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Can gesture control disrupt retail? A SXSW experiment

Beer Compass at SXSW 2014
Beer Compass at SXSW 2014
Credit Beer Compass

At the 2014 SXSW interactive festival, "Beer Compass" was demoed as a motion computing experiment in retail. Filling the gap between online and offline-use of technology, the device created a navigation tool to help shoppers, using gesture control technologies in store.

Juuso Myllyrinne of agency and Steve White of Digitail, believe that retail will integrate high end technologies such as movement rcognition in order to adapt to the changing modes of consumption. They attempted to prove this theory during a SXSW experiment.

It is the right time to experiment, according to them, and no interactive model is currently dominating the field. On the bright side for retailers, "68% of 18-25 years-old would rather buy clothes nd shoes in store", the two creatives said. However, interactive retail displays engage users 10 times longer than passive displays. So there is room for innovation in store. Today's shoppers want personalization and low prices from scale, according to their research.

Technology can improve the shopping experience, but can it drive revenue for retailers? In order to test their hypothesis, the two creatives built together "Beer Compass", a prototype tested in stores to help customers shop for beers. "There are a lot of technical considerations to build such a machine," Juuso Myllyrinne. explains. "2D technology is cheaper, but requires a lot of software. 3D is more data hungry and more expensive, but allows you to work with a lot of different frameworks such as Kinect SDK, Cinder..." he adds. Motion sensors are easy to find and implement and restricted to "passive activity measure".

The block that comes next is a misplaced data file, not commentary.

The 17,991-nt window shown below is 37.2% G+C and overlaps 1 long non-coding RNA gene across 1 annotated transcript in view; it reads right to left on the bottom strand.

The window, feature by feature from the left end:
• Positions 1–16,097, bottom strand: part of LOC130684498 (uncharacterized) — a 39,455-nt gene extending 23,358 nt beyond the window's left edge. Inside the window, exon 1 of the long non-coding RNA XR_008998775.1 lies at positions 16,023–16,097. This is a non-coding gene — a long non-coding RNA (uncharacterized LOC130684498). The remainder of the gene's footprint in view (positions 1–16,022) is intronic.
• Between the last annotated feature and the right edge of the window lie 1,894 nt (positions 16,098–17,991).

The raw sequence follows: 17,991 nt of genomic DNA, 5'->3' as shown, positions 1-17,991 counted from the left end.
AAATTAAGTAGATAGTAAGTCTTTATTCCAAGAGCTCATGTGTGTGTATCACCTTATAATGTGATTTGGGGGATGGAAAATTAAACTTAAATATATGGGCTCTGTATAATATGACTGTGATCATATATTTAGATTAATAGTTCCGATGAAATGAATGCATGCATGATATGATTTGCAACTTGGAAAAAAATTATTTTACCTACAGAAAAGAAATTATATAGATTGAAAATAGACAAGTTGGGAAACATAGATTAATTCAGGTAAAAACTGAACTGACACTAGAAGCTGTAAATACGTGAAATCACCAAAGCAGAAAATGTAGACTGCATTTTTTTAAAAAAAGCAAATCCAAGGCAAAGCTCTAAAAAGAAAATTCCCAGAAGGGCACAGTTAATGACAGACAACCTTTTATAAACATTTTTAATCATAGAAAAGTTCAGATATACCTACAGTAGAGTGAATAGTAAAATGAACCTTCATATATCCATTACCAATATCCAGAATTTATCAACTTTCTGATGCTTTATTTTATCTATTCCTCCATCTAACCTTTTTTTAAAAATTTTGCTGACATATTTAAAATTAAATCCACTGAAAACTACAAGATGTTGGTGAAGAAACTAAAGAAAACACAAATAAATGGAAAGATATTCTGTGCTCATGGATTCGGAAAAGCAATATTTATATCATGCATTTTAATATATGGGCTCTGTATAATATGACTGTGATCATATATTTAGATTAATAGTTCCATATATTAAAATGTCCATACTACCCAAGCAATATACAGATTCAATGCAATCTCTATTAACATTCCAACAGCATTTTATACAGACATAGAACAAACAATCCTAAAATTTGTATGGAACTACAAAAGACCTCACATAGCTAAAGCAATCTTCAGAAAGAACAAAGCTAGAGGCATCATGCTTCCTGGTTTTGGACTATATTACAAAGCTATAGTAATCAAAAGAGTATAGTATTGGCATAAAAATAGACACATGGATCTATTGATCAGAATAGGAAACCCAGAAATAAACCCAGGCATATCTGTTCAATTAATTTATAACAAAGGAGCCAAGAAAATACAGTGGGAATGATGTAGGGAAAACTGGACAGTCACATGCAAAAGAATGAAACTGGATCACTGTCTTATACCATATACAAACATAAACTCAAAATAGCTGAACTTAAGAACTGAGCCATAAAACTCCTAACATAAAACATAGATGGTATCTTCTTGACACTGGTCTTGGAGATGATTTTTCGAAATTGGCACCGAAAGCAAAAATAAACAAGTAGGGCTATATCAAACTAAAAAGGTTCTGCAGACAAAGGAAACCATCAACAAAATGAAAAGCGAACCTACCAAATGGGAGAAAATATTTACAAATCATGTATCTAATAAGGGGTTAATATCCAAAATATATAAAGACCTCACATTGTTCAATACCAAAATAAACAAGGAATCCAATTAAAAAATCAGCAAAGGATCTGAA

The Beer Compass was built for less than 25,000 dollars according to them. It provides different types of data, both active and passive. It uses a hand movement recognition technology, and motion sensors that allow to identify the customer in a crowded and loud environment such as store.

Juuso Myllyrinne and Steve White say they have not gotten any hard numbers from the retailers who tested the product about whether the machine generated more sales or not. However, their research showed that beer consumption during the test period was increasing. "This is a model than can be scaled, because the software solution can be reused", Steve White explained. According to him, big retailers with several brands in their portfolio could benefit from this type of product.

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